The Social Security Disability Insurance benefits program has long been a punching bag of politicians seeking popularity by preying on common misconceptions about the program.
Opponents seeking to slash the program argue benefits are too easy to obtain, workers who receive benefits aren’t really as disabled as they purport and the government spends way too much money on the program.
In reality, it’s tough to secure benefits, and only a small percentage of those who apply are approved during the first round. The guidelines for approval are stringent, and those who ultimately secure benefits are often quite ill. Not only that, they are former workers who have paid into the program.
Still, our Boston SSDI lawyers recognize it’s easy target for some in Congress.
Most recently, the Senate Budget Committee is slated to hold a hearing entitled, “The coming crisis: Social Security Trust Fund Insolvency.” The committee, it should be noted, is controlled by Republicans seeking to initiate the first in a series of battles over the safety net’s future.
Democrats are calling the effort a “stealth attack” on the program, using language such as “entitlement reform” to mask the real intent, which is significant reductions in Social Security and Medicare benefits. Indeed, they cite on-the-record comments from politicians like Rand Paul, who was quoted as saying half of SSDI recipients are “either anxious or their back hurts” – an assertion that was later disproved and for which Paul apologized. Still, this kind of mis-characterization bordering on slander is common.
The Democrats are largely basing their arguments on a recent rules change by the Republican-controlled House of Representatives that would severely curtail the ability to fund the SSDI program through a reallocation of funds from the larger Social Security’s overall retirement fund. It’s true that the reserve funds for disability benefits are on track to run low in 2016, which could ultimately mean current beneficiaries could see significant, multi-million-dollar program cuts.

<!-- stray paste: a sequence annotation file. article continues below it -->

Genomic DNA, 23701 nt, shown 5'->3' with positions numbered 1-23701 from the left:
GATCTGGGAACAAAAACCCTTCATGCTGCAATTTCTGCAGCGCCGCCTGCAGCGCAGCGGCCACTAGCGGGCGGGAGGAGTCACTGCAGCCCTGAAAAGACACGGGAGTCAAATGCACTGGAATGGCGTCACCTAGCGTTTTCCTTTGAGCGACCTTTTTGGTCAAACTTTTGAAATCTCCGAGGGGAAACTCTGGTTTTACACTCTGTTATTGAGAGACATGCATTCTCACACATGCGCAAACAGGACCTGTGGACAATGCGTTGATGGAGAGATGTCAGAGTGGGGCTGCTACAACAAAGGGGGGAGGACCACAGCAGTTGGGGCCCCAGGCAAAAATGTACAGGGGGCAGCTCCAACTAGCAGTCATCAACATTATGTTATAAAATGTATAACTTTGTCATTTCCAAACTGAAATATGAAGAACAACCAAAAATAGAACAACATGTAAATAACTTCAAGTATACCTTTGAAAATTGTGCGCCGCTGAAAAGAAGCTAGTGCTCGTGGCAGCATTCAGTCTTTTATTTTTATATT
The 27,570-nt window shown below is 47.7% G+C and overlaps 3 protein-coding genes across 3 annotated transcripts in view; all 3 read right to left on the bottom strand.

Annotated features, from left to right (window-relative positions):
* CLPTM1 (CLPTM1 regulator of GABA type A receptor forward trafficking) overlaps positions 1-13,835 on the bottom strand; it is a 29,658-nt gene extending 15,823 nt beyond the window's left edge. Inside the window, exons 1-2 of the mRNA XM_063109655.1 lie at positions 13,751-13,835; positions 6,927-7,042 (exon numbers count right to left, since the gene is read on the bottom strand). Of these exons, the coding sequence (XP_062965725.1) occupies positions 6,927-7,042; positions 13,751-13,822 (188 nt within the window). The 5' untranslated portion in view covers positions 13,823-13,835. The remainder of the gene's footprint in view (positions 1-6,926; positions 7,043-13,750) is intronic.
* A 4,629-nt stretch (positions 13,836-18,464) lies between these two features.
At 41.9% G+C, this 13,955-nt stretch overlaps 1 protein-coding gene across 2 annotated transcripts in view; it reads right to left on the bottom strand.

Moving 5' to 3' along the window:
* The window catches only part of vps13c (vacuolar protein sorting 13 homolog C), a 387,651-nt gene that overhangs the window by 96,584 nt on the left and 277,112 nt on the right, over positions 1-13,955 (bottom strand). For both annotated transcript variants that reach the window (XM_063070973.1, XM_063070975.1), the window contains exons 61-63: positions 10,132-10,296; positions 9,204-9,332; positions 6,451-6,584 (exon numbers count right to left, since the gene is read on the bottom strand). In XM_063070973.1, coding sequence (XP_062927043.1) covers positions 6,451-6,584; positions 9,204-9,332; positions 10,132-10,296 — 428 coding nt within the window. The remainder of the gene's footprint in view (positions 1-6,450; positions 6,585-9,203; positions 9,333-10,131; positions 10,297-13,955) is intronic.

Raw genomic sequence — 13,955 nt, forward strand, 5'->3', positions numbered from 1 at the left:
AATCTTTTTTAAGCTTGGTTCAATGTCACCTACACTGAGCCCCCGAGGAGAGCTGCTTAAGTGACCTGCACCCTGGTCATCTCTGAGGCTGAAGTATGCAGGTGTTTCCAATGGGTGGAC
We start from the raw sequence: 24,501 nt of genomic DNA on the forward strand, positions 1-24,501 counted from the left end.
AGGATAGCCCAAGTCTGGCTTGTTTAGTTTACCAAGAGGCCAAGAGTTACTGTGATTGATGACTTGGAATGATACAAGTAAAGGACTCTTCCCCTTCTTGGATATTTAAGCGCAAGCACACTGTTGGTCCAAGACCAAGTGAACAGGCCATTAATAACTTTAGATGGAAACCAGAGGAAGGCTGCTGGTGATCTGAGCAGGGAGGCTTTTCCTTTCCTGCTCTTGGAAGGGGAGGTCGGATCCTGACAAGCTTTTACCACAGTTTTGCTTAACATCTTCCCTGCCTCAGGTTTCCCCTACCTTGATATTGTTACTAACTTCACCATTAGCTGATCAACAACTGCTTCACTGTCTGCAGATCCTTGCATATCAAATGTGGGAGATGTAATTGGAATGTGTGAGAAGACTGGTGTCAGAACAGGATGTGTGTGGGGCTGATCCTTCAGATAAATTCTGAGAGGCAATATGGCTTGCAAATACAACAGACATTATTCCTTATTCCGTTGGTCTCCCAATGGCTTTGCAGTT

In fact, without a reallocation of funds, the program, currently funded by payroll tax receipts, will only cover about 80 percent of current benefits. That would mean a roughly 20 percent cut in benefits to each recipient. So a disabled worker who now receives a stipend of $1,165 a month will see that figure reduced to approximately $930 a month.
Republicans, meanwhile, have shot back that the reallocation plan does nothing but “kick the can down the road.” By denying a reallocation of funds, they say, legislators will be forced to deal with the important and necessary issue of long-term financial security for the program. They further say reallocation weakens the retirement program for seniors.
Democrats deride this argument, saying the so-called crisis is “phony,” and the goal of opponents is to force cuts to the disability fund that are not only immediate but unnecessary. Further, they accuse Republicans of a “divide-and-conquer” strategy that pits senior citizens against disabled workers.
President Obama’s latest budget proposal calls simply for a reallocation of funds, and those in his party say they are willing to fight to make sure his budget is approved. The Republican-proposed budget, meanwhile, promises balance within a decade absent any additional revenues from the wealthiest among us, which means it’s likely to require severe cuts to programs like SSDI.
The latest SSDI program hearing is likely just the start of what we expect to be a drawn-out fight over the issue.
If you or a loved one is seeking Social Security Disability Insurance in Boston, call for a free and confidential appointment at (617) 777-7777.
Obama pushes back against GOP assault on Social Security disability, Feb. 3, 2015, By Michael Hiltzik, Los Angeles Times
More Blog Entries:
Congress Ready to Fight Over SSDI Funding, Jan. 18, 2015, Boston Social Security Disability Lawyer Blog